Why Figure 1 Will Never Be the 'Instagram for Doctors'
When a Canadian intensive care doctor invented the world’s first medical app following Instagram’s photo sharing userface last year, the health care world stood still. It was the first time doctors would be able to share and discuss assorted medical conditions via images, all from the access of a smartphone.
Dr. Joshua Landy, a practicing intensive care physician at Scarborough Hospital in Toronto, developed Figure 1 in an attempt to merge medical textbooks with the digital revolution.
“This was something that came to me, as a combination of my clinical work as well as my research work,” Landy told IBTimes UK in an interview earlier this month. “I see a lot of complex cases that are best shared with other health care professionals, but the pain of not having a proper system to share images or discuss cases is an obstacle.”
While the application, which is already available in five countries, does give health care professionals and medical students the opportunity to contribute to any case, there are a number of problems with the app.
Here’s why Figure 1 will never be the “Instagram for Doctors.”
Product naming is a critical part of the branding process, which includes all of the marketing activities that affect the brand image.
Figure 1: what does that mean? What’s the story behind the name? In what way does “Figure” tie into the medical field and more importantly, image sharing?
The number also comes into play: 1. By including a number does it imply that Landy has thoughts of introducing other apps with the succeeding names of “Figure 2” and “Figure 3”?
The name is confusing, and confusion does not mix well when trying to spread the word about the next big app in the health care industry. Plus, it’s not memorable. If a doctor can’t remember he has downloaded an app that allows him or her to discuss medical conditions nor are his or her peers talking about the app, what good does it do?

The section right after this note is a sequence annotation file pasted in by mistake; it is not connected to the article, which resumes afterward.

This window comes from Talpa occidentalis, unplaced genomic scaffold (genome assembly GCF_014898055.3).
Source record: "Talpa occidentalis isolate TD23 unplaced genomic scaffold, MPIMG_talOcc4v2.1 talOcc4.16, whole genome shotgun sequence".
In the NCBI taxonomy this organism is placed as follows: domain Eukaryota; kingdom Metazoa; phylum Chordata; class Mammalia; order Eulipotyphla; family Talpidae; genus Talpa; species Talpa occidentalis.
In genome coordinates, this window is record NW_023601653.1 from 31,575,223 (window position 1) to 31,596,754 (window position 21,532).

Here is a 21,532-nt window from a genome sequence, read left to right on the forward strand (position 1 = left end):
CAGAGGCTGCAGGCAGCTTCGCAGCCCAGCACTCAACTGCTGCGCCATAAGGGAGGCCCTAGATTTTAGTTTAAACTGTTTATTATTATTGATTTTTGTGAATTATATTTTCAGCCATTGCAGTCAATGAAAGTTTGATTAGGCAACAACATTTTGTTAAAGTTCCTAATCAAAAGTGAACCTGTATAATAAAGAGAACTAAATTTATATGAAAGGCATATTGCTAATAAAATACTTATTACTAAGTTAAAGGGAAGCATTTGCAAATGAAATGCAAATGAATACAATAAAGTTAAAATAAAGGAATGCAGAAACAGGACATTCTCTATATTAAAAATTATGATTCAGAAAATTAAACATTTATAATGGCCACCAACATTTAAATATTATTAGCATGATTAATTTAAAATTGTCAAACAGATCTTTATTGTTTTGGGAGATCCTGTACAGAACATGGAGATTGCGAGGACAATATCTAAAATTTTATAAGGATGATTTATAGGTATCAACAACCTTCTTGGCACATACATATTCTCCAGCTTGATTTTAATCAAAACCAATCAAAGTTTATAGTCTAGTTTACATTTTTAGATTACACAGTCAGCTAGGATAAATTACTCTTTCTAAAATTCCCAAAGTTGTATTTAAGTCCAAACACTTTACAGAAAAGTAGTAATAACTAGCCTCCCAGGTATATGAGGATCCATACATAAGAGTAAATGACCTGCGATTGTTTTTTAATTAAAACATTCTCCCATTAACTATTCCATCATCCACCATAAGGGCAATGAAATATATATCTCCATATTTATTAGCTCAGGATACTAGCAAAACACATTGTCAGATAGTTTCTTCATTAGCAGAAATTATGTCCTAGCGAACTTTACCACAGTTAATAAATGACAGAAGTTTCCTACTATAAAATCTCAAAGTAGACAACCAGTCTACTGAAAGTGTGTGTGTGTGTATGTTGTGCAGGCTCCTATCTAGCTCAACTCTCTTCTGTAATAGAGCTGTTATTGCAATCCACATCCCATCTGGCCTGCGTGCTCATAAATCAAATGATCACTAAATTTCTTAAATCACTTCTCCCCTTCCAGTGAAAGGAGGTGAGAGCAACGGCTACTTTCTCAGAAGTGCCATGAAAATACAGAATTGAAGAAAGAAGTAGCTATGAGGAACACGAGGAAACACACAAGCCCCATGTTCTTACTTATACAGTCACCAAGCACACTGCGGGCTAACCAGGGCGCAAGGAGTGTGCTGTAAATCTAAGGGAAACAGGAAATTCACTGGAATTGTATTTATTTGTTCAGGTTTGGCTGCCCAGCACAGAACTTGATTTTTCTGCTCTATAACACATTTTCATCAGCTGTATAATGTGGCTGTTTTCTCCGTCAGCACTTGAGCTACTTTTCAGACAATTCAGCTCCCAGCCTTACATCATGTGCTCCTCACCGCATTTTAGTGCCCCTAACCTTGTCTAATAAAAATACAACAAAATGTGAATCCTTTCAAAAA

Absence of Clinical Context
Medical images shared in the absence of context run the risk of serving as entertainment. While users are able to include a caption to go along with the image, the nature of the application doesn’t intend for a long-winded, detailed explanation. Therefore, not having enough context can run the risk that photos are being uploaded to shock or amuse, rather than teach, the sole intention of the app.
Lack of Patient Confidentiality
Probably the most important reason why Figure 1 won’t become as big as it could is because of privacy concerns. While there are a number of measures taken prior to uploading a photo to ensure patient anonymity – such as the blocking out of faces, covering of any identifying markers such as birthmarks or tattoos and the signing of a consent form from the patient – what happens if a patient wants to opt out later? Plus, HIPAA still plays a role in the realm of social media and de-identification is a tricky business.
At the end of the day, physicians are held accountable and liable for any clinical images they share. The terms of service make it clear of that. Are doctors willing to lose their medical license over jumping on board the next medical app that comes online?
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